[] evaluates to
[...] and interprets that to be an array subscript operator (because you can’t have two arrays next to each other).
So the compiler knows that the inner expression,
, must be an index, and so after evaluating it, it coerces it to a number.
Number() evaluates to
0, and so we have
, which is
[] does not evaluate to
1 as I would expect, but rather to
undefined suggesting that in this case (or maybe also in the previous case),
 isn’t being coerced to a number. It seems that I must use the unary
+ to force the type coercion:
[+] // returns 1
So if the inner
 in the expression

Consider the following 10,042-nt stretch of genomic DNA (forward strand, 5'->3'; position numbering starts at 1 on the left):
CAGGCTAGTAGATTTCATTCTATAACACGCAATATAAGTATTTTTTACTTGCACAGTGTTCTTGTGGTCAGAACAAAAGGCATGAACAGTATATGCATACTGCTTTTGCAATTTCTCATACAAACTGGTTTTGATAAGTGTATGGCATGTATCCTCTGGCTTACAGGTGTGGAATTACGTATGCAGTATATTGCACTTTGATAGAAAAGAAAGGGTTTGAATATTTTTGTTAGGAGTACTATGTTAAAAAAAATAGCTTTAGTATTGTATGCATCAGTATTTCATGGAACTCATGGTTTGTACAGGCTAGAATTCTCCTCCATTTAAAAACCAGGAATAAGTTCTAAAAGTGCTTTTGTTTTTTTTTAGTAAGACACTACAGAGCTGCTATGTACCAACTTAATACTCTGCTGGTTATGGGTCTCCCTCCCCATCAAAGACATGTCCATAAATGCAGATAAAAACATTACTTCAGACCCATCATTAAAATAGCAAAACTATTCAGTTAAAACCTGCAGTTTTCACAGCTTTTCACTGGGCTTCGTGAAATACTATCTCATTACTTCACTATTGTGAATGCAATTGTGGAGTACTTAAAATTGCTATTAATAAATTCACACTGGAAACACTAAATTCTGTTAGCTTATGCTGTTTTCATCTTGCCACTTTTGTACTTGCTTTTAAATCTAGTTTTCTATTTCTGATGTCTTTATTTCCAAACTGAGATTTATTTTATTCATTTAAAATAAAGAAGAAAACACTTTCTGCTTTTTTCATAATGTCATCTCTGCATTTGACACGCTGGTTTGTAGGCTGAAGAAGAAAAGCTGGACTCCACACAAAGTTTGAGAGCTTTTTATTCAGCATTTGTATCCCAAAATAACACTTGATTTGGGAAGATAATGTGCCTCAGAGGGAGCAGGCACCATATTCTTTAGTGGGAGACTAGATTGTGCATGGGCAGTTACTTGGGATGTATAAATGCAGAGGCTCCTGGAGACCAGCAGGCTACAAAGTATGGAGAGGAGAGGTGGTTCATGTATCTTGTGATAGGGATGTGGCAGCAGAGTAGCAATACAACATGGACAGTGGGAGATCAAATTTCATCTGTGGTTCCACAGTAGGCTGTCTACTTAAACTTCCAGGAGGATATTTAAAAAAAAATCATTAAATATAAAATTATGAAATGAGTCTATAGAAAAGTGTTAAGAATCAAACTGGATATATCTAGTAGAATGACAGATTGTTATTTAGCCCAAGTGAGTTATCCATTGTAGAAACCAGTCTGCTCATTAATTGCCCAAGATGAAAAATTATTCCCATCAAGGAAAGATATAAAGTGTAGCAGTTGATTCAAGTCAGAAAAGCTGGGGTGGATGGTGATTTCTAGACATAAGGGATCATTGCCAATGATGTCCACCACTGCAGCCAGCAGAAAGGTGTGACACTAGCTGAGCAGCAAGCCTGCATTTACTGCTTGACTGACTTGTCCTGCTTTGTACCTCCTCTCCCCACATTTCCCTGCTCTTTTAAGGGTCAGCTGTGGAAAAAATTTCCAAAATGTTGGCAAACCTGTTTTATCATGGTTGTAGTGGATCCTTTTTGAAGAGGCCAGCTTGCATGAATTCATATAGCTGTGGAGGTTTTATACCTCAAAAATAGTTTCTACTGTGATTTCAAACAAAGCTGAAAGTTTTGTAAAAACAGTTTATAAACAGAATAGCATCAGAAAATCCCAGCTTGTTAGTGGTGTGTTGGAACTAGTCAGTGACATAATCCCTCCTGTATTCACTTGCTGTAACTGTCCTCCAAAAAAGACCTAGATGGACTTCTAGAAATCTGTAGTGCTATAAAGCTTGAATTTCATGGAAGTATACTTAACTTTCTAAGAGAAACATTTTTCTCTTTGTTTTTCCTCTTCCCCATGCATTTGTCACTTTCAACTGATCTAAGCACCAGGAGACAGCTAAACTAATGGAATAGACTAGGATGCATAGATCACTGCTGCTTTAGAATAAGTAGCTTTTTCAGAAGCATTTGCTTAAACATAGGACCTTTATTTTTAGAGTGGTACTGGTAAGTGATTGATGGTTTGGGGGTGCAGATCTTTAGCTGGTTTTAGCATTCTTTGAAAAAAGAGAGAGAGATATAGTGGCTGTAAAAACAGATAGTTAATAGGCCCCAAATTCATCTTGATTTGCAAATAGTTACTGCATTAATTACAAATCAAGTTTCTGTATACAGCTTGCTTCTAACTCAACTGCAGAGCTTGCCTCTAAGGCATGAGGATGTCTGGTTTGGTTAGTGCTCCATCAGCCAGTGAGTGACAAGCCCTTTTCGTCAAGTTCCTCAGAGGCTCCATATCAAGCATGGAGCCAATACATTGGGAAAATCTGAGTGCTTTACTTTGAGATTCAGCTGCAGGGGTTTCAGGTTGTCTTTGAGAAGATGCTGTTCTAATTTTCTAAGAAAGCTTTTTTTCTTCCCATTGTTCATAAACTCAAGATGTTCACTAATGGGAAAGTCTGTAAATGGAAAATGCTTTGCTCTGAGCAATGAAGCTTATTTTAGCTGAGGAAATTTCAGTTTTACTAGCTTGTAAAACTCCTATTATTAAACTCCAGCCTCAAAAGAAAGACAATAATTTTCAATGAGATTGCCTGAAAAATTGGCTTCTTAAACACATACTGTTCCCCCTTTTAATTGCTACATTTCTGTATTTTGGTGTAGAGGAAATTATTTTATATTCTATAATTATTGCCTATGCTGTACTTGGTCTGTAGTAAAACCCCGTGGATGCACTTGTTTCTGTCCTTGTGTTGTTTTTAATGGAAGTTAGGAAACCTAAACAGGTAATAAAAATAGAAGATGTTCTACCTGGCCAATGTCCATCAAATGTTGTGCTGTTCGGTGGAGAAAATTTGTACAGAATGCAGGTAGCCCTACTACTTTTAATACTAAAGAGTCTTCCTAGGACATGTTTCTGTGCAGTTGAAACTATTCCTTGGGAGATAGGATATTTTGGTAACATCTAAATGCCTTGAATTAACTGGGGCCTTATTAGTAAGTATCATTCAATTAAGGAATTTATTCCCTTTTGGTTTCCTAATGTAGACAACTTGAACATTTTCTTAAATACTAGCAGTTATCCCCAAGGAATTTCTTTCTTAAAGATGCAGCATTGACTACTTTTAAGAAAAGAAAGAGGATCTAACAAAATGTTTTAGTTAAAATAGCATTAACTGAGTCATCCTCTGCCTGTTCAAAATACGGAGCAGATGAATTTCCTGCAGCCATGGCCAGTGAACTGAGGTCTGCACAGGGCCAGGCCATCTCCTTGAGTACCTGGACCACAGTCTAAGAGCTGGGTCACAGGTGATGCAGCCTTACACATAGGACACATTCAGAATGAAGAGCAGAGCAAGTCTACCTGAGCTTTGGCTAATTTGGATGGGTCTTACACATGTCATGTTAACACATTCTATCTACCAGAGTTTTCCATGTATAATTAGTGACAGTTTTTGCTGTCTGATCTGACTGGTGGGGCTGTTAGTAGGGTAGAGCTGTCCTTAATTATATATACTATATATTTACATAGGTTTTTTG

[] is not being coerced to a number, then why does that expression evaluate to
The faulty assumption was that the expression that evaluates to the index is coerced to a number. It is in fact coerced to string as are all object keys (except for Symbols, which stay Symbols).
[] turns into
[""], and since the
"" property doesn’t exist on the array, we get
undefined instead of